R Dir: Blake Edwards | Warner (Archive Collection) | 2h 2min
Plot: What’s it about?
It seems that some of the funniest and better-made movies are those that attack Hollywood. Most of us are out of the loop when it comes to this wonderful town, but we can see that the people working there are so shallow that it makes us sick. Take Felix Farmer (Richard Mulligan), for example. Felix has been the top grossing Director in the studio’s history. Until recently, he had never made a film for the studio that had not made money. However, as his latest effort has become the lowest-grossing film in history, he’s on the verge of insanity. Add to this the fact that his wife (Julie Andrews) is leaving him; he attempts suicide by leaving his car running in the garage. He is saved, though, at the last minute and all of the sudden has an epiphany about his new movie. Instead of a musical, he wants to make it more adult-oriented in nature and feature some nudity (yes, Julie Andrews actually takes her top off in this movie…really). So what do those around him think and will this ever work?
S.O.B. features a star-studded cast that spans decades. From the older members of the cast including William Holden and Shelly Winters to Robert Preston and Julie Andrews. We see how the inner-workings of the movie industry run, not like a well-oiled machine that we might think they’re like. The Director, Producer, Studio Chief and so on, each has their say on what happens and it looks as if the actor is the low man (or woman) on the totem pole! The plot sort of goes in and out and the film seems to concentrate on the overall insanity surrounding the movie business. But, as with all stars (and stars of the time), they go downhill. I don’t know if this is true across the country, but Robert Vaughn is now doing TV commercials for a local law firm. Kind of sad!
The film is somewhat of a slap in the face to Hollywood and it constantly surprises me how many different movies are dedicated to sticking it to Hollywood. Billy Wilder did it in Sunset Boulevard and even the bright-eyed musical Singin’ in the Rain has some negative undertones in it. The cast of the movie makes it work from Mulligan’s somewhat insane antics to Julie Andrews’ bare chest. Robert Preston is probably the one who steals the show as the doctor, but lest we leave out other key members like Loretta Swit, Larry Hagman, Robert Loggia and Rosanna Arquette. While S.O.B. may not be everyone’s cup of tea, it’s interesting and fun to watch. The movie is very dated and has that early 80’s look about it with the lighting and clothes that screams “This film is 40 years old”. Still, I found it enjoyable.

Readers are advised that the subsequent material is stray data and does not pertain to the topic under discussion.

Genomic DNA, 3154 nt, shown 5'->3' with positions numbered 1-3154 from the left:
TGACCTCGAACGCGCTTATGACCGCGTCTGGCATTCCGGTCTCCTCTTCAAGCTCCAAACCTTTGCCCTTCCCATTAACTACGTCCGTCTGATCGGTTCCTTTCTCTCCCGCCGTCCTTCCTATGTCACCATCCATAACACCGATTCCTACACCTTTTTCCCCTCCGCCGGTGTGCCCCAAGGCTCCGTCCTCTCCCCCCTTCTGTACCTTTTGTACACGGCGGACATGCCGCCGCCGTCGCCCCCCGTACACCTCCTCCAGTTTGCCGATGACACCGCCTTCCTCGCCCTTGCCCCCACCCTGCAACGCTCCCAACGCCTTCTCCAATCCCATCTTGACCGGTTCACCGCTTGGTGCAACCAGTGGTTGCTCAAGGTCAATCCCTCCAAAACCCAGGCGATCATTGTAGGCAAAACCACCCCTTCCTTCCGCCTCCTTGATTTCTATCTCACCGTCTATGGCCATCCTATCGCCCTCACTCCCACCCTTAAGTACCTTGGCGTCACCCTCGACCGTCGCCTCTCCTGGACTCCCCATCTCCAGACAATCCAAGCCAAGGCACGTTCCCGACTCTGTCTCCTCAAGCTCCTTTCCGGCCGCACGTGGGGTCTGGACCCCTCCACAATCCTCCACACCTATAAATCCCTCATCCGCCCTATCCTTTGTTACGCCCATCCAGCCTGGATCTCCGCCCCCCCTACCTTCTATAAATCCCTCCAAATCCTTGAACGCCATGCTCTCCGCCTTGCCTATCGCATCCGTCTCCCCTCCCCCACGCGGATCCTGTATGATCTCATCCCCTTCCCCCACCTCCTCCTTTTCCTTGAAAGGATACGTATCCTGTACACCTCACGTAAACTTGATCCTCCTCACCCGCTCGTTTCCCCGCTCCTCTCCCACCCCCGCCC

Video: How does it look?
S.O.B. has been given a brand new 2K transfer courtesy of the Warner Archive collection. A majority of the shots are outside and therefore the lack of grain gives the film a very muted look. The indoor shots have the harsh lighting that gives the film it’s dated motif as well, but for the most part it’s a very good transfer. In some scenes, there seemed to be a bit of a problem with the focus as they seemed soft and a bit hard to make out. Still, this is an improvement over the previously-released DVD. Its not perfect by any means, but certainly better-looking than before.
Audio: How does it sound?
The audio has been “bumped up” from a Dolby Digital 2.0 track to a DTS HD Master Audio 2.0 track. It’s an improvement over the DVD and though a (very) few instances of a hiss can be heard, I felt some of the vocals a bit on the soft side. Put it this way, if you were in the other room and heard this, you could probably place the movie in the late 70’s or early 80’s. But that’s fine. Plenty of the action on screen is dialogue-driven and it’s kind of sad that the film couldn’t sound a bit better. Still, it’s not that bad, but it could most likely sound better.
Supplements: What are the extras?
- Theatrical trailer – Sadly, that’s it.
The Bottom Line
This is a shining example of “they don’t make ’em like they used to.” That goes for a lot of the films made in the 70’s – it was just a different time and generation. And if you’ve ever had the desire to see what Maria Von Trapp (Julie Andrews) looks like topless, well here’s your chance. Warner continues to do a fine job with their Archive Collection and this is another example as to why.
- (2.40:1) Aspect Ratio
- Video Codec: AVC
- Audio: DTS HD Master
- Theatrical Trailer
- Audio Commentary
- Deleted Scene(s)
- Digital Copy
- 1 Disc Set